Aerial view of winding river with many sandbars.
Kansas River The Kansas River channel is characterized by islands and braided sandbars that provide critical habitat for many sandbar-nesting birds. © Lisa Grossman

Places We Protect

The Kansas River

Kansas

The Kansas River provides drinking water for more than 800,000 people.

The Kansas River, known locally as The Kaw, flows 173 miles from Junction City to Kansas City. It is one of the longest prairie streams in the world and it provides for hundreds of thousands of Kansans who drink its water, harness its power, dredge its sands, float its currents and harvest its water for fields. But for decades, people have also controlled how the Kansas river flows.

After the devastating Great Flood of 1951, the Kansas River was transformed with a network of levees, dams and reservoirs to prevent future natural disasters. The management plan at that time focused only on the human needs for the river and not the health of the river itself. The plan has also never been updated.

Black and white aerial view of the intersection of US highways 24 & 75 covered in water in 1951.
Great Flood of 1951 The Great Flood of 1951 in northeast Kansas affected all area river basins, especially the Kansas, Neosho, Marais des Cygnes and Verdigris. © G.L. Sardou

Seventy years later, the way reservoirs are managed and water is released from dams along the Kansas River is being revisited. The Kaw was added to the Sustainable Rivers Program, a nation-wide partnership between The Nature Conservancy and the U.S. Army Corps of Engineers.

“We first had to determine how species in the Kansas River rely on the natural flows of the river, and then how those flows have been disrupted by dams,” says Heidi Mehl, director of water and agriculture programs for The Nature Conservancy. “We reviewed all of the scientific literature from before the dams were built to understand how conditions in the river would vary. We could then show how the river would have flowed after a wet year or a drought, when it would be dry and how these changing conditions affected the health of the river ecosystem.”

Aerial view of river winding through prairie fields and cultivated cropland.
Kansas River The Kansas River flows 173 miles from Junction City to Kansas City. It is pictured here winding through Wabaunsee county. © Kansas Department of Wildlife, Parks & Toursim

"We have to reconcile a perfect world scenario with the realities of what we all need the river to provide for us."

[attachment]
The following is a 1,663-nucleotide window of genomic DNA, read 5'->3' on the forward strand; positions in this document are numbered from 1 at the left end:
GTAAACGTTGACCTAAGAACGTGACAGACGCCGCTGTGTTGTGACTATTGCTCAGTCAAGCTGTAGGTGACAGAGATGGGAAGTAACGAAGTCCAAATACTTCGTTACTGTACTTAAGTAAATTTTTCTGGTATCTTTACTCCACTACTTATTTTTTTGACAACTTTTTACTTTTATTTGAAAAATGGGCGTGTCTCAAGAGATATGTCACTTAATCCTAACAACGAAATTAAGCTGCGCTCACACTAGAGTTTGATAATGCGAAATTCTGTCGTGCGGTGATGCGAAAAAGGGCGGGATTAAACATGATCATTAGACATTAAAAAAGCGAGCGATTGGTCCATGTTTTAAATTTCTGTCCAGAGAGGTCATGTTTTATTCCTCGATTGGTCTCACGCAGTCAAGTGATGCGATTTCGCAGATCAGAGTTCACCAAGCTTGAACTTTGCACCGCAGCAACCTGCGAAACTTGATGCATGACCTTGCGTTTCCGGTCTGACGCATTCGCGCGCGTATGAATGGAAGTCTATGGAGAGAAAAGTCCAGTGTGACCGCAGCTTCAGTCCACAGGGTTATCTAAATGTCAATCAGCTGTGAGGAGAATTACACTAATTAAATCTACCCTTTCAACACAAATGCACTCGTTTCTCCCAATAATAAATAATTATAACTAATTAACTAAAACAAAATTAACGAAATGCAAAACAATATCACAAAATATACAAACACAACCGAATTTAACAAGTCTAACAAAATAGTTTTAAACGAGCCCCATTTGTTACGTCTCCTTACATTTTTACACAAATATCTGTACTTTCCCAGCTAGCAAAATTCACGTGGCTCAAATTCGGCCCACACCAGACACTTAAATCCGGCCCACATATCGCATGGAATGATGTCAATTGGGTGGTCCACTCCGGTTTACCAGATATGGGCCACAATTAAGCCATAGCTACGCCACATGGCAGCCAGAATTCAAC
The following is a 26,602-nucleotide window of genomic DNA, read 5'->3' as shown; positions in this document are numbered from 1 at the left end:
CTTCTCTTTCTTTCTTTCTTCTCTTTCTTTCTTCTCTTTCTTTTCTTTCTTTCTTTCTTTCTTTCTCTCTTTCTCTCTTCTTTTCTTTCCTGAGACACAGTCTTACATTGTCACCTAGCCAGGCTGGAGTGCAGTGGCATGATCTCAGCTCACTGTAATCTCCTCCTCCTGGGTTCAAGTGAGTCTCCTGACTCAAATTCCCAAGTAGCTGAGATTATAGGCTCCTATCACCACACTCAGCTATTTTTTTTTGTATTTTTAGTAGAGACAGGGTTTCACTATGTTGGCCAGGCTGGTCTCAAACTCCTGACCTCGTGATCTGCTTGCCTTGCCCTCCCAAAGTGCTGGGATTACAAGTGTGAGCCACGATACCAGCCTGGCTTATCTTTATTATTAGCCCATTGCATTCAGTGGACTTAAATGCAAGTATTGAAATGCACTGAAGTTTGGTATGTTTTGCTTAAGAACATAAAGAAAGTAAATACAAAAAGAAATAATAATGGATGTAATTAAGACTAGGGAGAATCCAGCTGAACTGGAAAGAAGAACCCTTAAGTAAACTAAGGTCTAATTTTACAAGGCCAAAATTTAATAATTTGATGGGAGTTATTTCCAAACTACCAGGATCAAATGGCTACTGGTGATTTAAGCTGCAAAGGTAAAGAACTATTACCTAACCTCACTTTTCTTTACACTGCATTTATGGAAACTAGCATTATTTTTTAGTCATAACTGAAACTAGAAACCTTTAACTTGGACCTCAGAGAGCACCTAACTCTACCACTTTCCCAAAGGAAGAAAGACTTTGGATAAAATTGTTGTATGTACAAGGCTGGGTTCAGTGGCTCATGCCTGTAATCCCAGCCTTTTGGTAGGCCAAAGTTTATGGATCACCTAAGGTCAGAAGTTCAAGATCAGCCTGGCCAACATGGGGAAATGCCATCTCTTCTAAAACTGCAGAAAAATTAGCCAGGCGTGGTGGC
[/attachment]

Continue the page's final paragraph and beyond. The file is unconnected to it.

— Dr. Heidi Mehl, The Nature Conservancy

That variability is a key to restoring a more natural flow to the Kansas River, and it impacts every aspect of river health from fish and insect life cycles to sedimentation and water quality. In 2020, the project team—which includes representatives from state and federal agencies along with other non-profit organizations—reviewed what changes to dam and reservoir operations could be made while still meeting all the demands of the communities that rely on the river. The team’s formal recommendations to establish environmental flows must go through many layers of review. Some of the recommendations are simple: a mid-summer pulse of water to help specific fish species. Others are more complicated and will take the cooperation of a diverse group of stakeholders to implement.

"This process won’t happen overnight,” explains Mehl. “We have to reconcile a perfect world scenario with the realities of what we all need the river to provide for us. But what we can do is find a scientifically defensible plan to improve the river without harming commercial interests.”

The Sustainable Rivers Program is a nation-wide partnership between The Nature Conservancy and the U.S. Army Corps of Engineers to find more sustainable ways to manage river infrastructure. With a focus on collaboration and maximising benefits for people and nature, the Kansas River project has many diverse partners, including:

Bowersock Mill & Power Company
Friends of the Kaw
Kansas Alliance for Wetlands and STreams
Kansas Biological Survey
Kansas Department of Agriculture
Kansas Department of Health and Environment
Kansas Department of Wildlife, Parks and Tourism
Kansas Forest Service
Kansas Geological Survey
Kansas River Regional Advisory Committee
Kansas State University
Kansas Water Authority
U.S. Fish and Wildlife Serivce
U.S. Geological Survey
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